BOISE -- It was a historic week at the Supreme Court with three key rulings that could have big impacts right here in Idaho. The rulings on gay marriage, the Voting Rights Act, and affirmative action will not have immediate impact in Idaho. But down the road, and certainly into our next state legislative session, an expert says those impacts will be felt.
The first ruling came on affirmative action. The justices ruled overwhelmingly that the University of Texas will have to justify using race in its admissions policies, but that affirmative action could stay in place.
Dr. David Adler from the Andrus Center for Public Policy at Boise State explains, What will be expected, of course, is that universities and colleges will be able to demonstrate the importance of the use of race as a factor to ensuring the critical diversity that the Supreme Court says serves the great interest of higher education in this country.
Adler says there won't be an immediate impact on Idaho. However, he says this moves the nation closer to the day when a student's race isn't used at all in college admissions.
The court also struck down a key component of the 1965 Voting Rights Act that had forced jurisdictions with a history of racial discrimination to get an OK from the feds for changes to election procedures.
Idaho was not one of the states affected by that component. But Adler says this decision could have an impact in the Gem State if we see in the next census a critical increase in Hispanic voters centralized in a few counties. If in fact, state laws, in any way, shape, or form attempt to disenfranchise them, then they would have the basis for bringing an action based on the Voting Rights Act, except they will have been denied the protection that was afforded by that statute.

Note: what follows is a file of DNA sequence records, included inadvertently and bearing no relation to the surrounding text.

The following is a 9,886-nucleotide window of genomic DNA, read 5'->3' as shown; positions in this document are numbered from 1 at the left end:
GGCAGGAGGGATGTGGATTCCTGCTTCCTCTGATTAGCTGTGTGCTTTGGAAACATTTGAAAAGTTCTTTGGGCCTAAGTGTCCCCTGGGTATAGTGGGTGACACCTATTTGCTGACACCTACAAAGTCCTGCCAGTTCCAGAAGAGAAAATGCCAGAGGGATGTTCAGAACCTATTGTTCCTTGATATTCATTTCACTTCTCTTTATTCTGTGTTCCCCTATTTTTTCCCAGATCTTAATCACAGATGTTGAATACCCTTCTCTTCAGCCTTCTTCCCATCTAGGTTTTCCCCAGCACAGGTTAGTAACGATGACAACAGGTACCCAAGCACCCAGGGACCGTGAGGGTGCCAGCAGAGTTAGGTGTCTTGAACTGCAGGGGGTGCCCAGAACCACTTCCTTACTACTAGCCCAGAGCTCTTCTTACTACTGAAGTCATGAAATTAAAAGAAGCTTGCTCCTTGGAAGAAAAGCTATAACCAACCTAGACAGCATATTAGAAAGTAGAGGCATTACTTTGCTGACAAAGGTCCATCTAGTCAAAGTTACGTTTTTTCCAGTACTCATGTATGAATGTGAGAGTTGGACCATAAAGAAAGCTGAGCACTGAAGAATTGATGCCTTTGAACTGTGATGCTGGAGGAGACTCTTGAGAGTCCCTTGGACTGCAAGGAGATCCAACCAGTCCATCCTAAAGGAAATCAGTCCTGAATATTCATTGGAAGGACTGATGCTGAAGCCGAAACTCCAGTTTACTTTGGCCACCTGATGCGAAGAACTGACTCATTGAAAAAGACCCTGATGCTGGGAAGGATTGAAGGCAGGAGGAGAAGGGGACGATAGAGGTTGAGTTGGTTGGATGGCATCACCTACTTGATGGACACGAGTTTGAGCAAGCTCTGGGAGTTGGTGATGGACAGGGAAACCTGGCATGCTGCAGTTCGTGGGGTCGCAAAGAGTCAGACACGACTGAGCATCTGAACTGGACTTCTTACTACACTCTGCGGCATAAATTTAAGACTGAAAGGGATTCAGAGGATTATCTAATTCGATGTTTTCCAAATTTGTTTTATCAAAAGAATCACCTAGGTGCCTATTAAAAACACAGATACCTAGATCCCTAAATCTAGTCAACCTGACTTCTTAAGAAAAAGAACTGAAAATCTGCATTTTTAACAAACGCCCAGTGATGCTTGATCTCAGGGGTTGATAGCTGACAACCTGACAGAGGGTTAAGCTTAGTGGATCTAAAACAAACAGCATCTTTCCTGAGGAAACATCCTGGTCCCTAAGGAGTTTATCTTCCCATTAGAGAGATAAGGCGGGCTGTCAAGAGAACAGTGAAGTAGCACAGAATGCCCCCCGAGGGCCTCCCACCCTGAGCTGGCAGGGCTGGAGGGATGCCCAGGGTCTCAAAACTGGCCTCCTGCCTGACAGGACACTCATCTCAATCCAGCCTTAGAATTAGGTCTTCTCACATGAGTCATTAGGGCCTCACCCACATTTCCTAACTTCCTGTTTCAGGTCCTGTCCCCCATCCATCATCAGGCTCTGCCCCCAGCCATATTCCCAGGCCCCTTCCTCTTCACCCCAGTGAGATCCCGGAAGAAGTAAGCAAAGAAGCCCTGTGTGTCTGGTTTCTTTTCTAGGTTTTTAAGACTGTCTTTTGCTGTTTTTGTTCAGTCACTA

Finally, the court ruled the Defense of Marriage Act unconstitutional, allowing gay spouses to collect federal benefits. Idaho does not recognize gay marriage. Just seven years ago, a large majority of Idaho voters backed a constitutional amendment defining marriage as between a man and a woman.
But Adler says this -- coupled with six Idaho cities passing anti-discrimination ordinances to protect those who are gay -- shows a shift in the tide of support for gay marriage everywhere, even in Idaho. Idaho is not an island here in the country. And in fact, it will be caught up in the surging momentum across the nation to recognize constitutional rights for all citizens, no matter their gender or their orientation.
In next year's legislation session, Idaho Republican Party leaders are urging state lawmakers to void those anti-discrimination ordinances aimed at the LGBT community. Adler doesn't believe leadership will take that up.
Adler does believe the state legislature will again take up the issue of adding the words sexual orientation and gender identity to the state human rights law. That failed again last session.